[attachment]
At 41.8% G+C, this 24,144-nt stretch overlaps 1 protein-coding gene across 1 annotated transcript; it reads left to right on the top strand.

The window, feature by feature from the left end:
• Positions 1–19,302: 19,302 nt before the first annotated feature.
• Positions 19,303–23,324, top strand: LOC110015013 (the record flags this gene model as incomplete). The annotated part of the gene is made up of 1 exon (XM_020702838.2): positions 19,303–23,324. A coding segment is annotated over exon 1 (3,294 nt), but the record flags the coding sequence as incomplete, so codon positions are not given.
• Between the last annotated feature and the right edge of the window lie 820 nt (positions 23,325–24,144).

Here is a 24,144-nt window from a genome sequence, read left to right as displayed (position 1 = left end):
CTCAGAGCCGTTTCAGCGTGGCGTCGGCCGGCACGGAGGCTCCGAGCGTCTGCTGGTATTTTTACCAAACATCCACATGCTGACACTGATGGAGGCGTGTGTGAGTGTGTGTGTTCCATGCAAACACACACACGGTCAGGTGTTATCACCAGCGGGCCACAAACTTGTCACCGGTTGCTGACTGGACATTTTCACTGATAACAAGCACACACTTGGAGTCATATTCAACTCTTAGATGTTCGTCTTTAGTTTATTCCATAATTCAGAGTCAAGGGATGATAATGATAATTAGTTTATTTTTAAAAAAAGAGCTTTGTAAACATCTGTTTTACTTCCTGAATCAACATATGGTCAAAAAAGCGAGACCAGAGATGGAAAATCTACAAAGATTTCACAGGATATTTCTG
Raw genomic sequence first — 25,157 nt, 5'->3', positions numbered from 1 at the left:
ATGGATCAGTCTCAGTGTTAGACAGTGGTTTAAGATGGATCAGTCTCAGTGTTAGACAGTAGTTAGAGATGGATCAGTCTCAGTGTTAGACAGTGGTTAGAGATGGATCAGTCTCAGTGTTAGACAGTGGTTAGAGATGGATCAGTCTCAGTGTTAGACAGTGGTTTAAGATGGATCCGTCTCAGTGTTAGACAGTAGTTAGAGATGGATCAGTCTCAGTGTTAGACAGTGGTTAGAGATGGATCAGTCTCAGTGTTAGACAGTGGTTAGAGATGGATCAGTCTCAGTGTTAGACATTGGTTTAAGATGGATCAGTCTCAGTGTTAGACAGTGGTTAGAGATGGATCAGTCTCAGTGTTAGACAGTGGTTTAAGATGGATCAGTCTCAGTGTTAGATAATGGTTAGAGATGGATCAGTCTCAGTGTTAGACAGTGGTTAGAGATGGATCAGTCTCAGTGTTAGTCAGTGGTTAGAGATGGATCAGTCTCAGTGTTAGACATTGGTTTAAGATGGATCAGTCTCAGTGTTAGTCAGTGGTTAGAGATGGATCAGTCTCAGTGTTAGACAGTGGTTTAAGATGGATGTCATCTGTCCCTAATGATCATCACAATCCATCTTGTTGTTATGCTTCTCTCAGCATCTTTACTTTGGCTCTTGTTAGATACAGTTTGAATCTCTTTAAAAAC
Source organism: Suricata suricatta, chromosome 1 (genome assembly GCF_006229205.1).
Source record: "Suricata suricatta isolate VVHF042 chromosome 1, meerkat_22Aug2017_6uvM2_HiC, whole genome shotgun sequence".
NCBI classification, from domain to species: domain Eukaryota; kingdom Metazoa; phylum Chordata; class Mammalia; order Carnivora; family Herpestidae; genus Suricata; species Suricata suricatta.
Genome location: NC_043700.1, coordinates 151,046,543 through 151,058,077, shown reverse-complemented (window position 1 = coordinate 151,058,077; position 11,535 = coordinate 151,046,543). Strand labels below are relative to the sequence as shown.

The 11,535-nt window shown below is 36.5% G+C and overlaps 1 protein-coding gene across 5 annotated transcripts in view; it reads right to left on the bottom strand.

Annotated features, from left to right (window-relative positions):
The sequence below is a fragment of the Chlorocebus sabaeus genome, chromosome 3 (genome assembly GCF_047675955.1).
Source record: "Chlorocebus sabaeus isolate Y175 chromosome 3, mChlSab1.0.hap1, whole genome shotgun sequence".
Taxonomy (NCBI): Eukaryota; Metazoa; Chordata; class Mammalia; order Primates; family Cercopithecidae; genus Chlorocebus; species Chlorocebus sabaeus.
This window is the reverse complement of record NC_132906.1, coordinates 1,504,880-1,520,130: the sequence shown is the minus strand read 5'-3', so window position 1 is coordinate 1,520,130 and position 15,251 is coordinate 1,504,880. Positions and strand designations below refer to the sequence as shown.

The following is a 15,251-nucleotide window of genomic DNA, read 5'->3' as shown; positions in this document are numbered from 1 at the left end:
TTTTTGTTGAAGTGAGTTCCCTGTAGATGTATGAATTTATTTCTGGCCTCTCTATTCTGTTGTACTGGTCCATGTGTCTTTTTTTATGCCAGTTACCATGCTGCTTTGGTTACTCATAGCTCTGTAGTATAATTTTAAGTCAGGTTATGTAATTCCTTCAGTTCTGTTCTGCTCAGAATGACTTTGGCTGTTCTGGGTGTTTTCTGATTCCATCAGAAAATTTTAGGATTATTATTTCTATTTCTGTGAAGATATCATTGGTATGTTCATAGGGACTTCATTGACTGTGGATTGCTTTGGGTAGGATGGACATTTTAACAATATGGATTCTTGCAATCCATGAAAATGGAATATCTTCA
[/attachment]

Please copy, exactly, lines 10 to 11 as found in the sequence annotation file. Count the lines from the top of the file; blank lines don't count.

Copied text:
Source organism: Suricata suricatta, chromosome 1 (genome assembly GCF_006229205.1).
Source record: "Suricata suricatta isolate VVHF042 chromosome 1, meerkat_22Aug2017_6uvM2_HiC, whole genome shotgun sequence".